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Give the Illinois River a Hand by Preventing Urban Storm Water Pollution

Dear Illinois Watershed Town Resident:

Volunteers from 4-H and other organizations are attaching messages to storm drain A "No Dumping" sign with a blue fish, "Keep Our Water Clean," and "Blue Thumb Water Pollution Education Program" on it.inlets and curbs in your neighborhood: It’s a reminder to protect neighborhood springs and creeks that drain to the Illinois River and Lake Tenkiller. The Illinois River and Lake Tenkiller provide the habitat for the fish and wildlife we appreciate, as well as drinking water for other communities downstream.

 

What Ends up in the Illinois River?

Most homes in our larger towns are served by two kinds of sewer systems: storm sewers (or storm drainage systems) and sanitary sewers. Water moves through both systems to end up at the Illinois River, but there is a major difference between them. Read below to find out what it is!

 

Sanitary Sewer System

Water from your sink, bathtub, and toilet travels through underground pipes to a Wastewater Treatment Plant. There, water is treated to remove pollutants, then it is released to eventually flow into the Illinois River.

 

Storm Drainage System

When rain falls or snow melts on our towns and suburbs, the water washes over roofs, streets, driveways, and yards. It picks up any pollutants that might be left on those surfaces. This runoff water is collected by storm drain inlets, ditches, and underground pipes that are designed to prevent street flooding. The run-off passes into neighborhood creeks that flow to the Illinois River and Lake Tenkiller with-out any treatment! All of these water collection devices are part of the storm sewer or drainage system.

 

An illustration showing how rainwater and water from homes get to the sanitary treatment facilities and rivers.

 

What are Point and Nonpoint Source Pollution?

Polluted water coming out of a pipe from a factory or sewage treatment plant is an ex-ample of point source pollution. On the other hand, pollution that washes off the land during rainstorms is called nonpoint source pollution, because it comes from many places and cannot be traced back to one point. If pesticides or fertilizers are over-used or incorrectly applied, rainfall or snow-melt will wash them into the storm drainage system, which sends them to a neighborhood creek, then to the Illinois River.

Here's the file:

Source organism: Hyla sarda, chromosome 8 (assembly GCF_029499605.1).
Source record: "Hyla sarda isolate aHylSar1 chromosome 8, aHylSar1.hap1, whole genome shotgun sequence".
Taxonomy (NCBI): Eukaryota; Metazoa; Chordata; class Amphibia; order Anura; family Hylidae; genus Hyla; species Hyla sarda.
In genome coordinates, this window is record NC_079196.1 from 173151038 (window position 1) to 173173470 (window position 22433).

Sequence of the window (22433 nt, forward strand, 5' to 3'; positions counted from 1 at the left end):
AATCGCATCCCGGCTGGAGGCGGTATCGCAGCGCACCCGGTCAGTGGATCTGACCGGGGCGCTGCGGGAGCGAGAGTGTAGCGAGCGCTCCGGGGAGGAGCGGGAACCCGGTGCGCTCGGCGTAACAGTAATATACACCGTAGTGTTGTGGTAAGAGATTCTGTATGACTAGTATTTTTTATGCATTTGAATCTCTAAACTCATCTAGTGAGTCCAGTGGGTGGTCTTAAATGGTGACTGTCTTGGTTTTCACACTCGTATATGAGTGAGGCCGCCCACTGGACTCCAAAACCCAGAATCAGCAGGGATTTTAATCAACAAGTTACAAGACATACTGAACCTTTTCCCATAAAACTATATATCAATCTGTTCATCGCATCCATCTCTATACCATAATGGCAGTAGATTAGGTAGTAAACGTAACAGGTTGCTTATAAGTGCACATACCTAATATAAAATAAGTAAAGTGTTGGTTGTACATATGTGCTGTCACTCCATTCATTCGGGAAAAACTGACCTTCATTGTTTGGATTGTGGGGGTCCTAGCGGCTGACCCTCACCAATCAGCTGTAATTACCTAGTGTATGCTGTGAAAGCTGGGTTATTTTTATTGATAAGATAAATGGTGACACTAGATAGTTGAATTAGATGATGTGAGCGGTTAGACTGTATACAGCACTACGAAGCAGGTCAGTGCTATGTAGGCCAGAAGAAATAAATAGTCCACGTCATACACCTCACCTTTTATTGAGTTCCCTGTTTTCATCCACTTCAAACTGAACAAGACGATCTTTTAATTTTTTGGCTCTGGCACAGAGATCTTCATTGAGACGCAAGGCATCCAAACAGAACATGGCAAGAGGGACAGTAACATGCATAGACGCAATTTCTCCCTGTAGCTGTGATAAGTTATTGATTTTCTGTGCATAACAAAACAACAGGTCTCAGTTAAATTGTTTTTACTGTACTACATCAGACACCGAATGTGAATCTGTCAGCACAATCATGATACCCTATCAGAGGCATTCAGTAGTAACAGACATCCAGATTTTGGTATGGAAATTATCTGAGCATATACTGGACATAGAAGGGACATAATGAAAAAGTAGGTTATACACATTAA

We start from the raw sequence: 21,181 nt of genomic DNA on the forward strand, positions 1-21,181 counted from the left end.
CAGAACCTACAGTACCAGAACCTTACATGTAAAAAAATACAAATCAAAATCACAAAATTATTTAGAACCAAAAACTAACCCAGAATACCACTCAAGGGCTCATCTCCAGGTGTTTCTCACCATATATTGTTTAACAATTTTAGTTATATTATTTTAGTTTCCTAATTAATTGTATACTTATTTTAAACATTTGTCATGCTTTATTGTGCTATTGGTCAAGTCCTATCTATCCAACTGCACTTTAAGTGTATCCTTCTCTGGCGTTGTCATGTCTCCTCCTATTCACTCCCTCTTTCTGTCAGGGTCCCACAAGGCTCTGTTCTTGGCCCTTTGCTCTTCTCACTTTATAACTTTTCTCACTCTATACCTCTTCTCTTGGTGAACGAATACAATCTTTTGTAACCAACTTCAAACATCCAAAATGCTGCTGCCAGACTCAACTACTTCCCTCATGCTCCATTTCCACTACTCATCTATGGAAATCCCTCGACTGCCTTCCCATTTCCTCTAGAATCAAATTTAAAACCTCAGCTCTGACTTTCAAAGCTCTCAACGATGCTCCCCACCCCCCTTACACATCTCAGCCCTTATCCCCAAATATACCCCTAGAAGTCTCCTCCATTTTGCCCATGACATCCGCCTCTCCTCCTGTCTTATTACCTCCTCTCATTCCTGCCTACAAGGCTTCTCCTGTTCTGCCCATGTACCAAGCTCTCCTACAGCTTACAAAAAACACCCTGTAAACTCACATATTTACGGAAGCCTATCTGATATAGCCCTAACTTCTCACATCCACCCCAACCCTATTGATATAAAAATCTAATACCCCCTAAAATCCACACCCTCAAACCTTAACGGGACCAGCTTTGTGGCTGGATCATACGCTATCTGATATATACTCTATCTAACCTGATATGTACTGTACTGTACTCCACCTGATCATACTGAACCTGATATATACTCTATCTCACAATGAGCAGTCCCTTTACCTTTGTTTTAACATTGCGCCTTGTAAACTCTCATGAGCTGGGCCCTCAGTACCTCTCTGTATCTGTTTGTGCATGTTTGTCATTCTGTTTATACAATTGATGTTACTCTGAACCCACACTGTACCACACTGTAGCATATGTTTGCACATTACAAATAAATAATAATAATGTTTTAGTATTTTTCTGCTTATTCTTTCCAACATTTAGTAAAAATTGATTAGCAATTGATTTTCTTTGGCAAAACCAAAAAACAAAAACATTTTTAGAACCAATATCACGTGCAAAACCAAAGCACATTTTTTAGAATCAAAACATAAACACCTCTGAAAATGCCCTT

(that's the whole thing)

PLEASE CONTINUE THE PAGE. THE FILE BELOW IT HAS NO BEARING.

Examples of Nonpoint Source Pollutants:

  • fertilizer
  • pesticide
  • motor oil
  • gasoline
  • antifreeze
  • paint
  • sediment (soil) 
  • paint thinner 
  • pet waste
  • soap
  • litter (trash)
  • grass clippings

 

Help Clean Up the Illinois River and Lake Tenkiller:

  • Recycle oil, antifreeze, batteries, pesticides, fertilizers, paint and other household pollutants. Call Solid Waste Institute for details (back panel).
  • Test your lawn and garden soil before applying fertilizer. Call County OSU Extension for details.
  • Follow instructions carefully when applying pesticides and disposing of the containers.
  • Report incidents of illegal dumping to the OK Dept. of Environmental Quality Hotline, 1-800-522-0206.
  • If you notice sediment (soil) running off into the street, contact your local Public Works or Mayor’s Office. Sediment is the #1 pollution problem in our creeks!
  • Maintain your car to prevent oil and other automotive fluids from leaking.
  • Try eco-friendly products and techniques for lawn, garden, and household cleaning. Call your County OSU Extension office for help.
  • Reduce litter through education and volunteer cleanups. Call the Solid Waste Institute and Oklahoma Scenic Rivers Commission for help.
  • Clean up after pets. Their waste adds fecal bacteria and fertilizer nutrients to the runoff.

 

Volunteers who provide this brochure are marking neighborhood storm drain inlets. They are part of state and county projects to reduce nonpoint source pollution and improve water quality awareness. They ask you to view your, lawns, driveways, storm drains and bar ditches as if they were the banks of the Illinois River.

 

FOR MORE INFORMATION:

Blue Thumb Volunteer Water Quality Project: Blue Thumb Volunteer Water Quality Project logo.

918-280-1598


Oklahoma Scenic Rivers Commission:

918-456-3251


Solid Waste Institute of Northeast Oklahoma:

918-456-0116


County Conservation Districts and Natural Resources Conservation Service: 

Adair Co.: 918-696-7612

Cherokee Co.: 918-456-1919

Delaware Co.: 918-253-8550


County OSU Cooperative Extension Service:

Adair Co.: 918-696-2553

Cherokee Co.: 918-456-6163

Delaware Co.: 918-253-4332

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